After signing an agreement with the Federal Deposit Insurance Corp. earlier this month to transfer its credit card portfolio operations to the FDIC, NextCard disclosed in a Security and Exchange Commission filing yesterday that it had fired 546 employees, or 90 percent of its staff.
About 65 people remain at the company to work with the Federal Deposit Insurance Corp. and the Office of the Comptroller of the Currency, the company said. Transferring the company's credit card portfolio to the FDIC likely would put NextCard out of business.
According to the SEC filing, NextCard will continue to provide certain administrative services for at least the next three months as part of its agreement with the FDIC.
No one from NextCard was available for comment.
The FDIC also is acting as receiver for NextCard's failed online bank, NextBank N.A. The agreement gives the FDIC uninterrupted access to NextCard's and NextBank's technology, which is necessary for the banking regulator to sell NextBank's credit card portfolio.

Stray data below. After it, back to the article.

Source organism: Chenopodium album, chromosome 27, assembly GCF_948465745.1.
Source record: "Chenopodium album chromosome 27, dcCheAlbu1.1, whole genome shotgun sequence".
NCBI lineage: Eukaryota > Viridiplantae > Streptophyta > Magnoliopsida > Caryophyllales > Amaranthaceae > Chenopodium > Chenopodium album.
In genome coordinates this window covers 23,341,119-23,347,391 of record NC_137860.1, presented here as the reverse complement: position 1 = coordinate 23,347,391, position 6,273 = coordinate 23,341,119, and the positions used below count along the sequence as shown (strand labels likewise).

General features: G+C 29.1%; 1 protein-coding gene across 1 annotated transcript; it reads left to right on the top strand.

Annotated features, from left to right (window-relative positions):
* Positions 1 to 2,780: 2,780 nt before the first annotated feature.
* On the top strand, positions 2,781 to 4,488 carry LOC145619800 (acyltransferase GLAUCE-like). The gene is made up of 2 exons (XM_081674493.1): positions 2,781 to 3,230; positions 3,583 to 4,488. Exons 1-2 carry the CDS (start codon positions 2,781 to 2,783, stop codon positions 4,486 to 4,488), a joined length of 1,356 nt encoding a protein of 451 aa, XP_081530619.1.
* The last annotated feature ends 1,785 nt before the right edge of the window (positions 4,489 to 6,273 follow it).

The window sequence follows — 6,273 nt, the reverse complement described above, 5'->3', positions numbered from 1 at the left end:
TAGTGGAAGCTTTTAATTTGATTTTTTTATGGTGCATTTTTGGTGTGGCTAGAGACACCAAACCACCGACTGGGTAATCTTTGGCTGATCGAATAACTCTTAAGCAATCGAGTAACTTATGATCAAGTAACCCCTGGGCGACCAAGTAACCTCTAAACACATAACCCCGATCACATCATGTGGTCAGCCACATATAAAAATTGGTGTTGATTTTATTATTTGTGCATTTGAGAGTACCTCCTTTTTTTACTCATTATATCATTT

Banking regulators shut down NextBank in early February after they found the bank was “operating in an unsafe and unsound manner” and had substantially dissipated its assets.
NextBank also asked the Nasdaq Stock Market to delist its stock last week, saying it could not comply with the stock market's listing requirements. NextCard's shares last traded Feb. 7, closing down 5 cents at 14 cents. Nasdaq is expected to delist the company's stock on March 18.
In late 2001, NextCard tried to find a buyer for the bank and its holding company, but found no takers. In January, it notified the OCC that it could not prepare a Capital Restoration Plan and said that liquidating the bank's assets would not raise enough money to pay its obligations.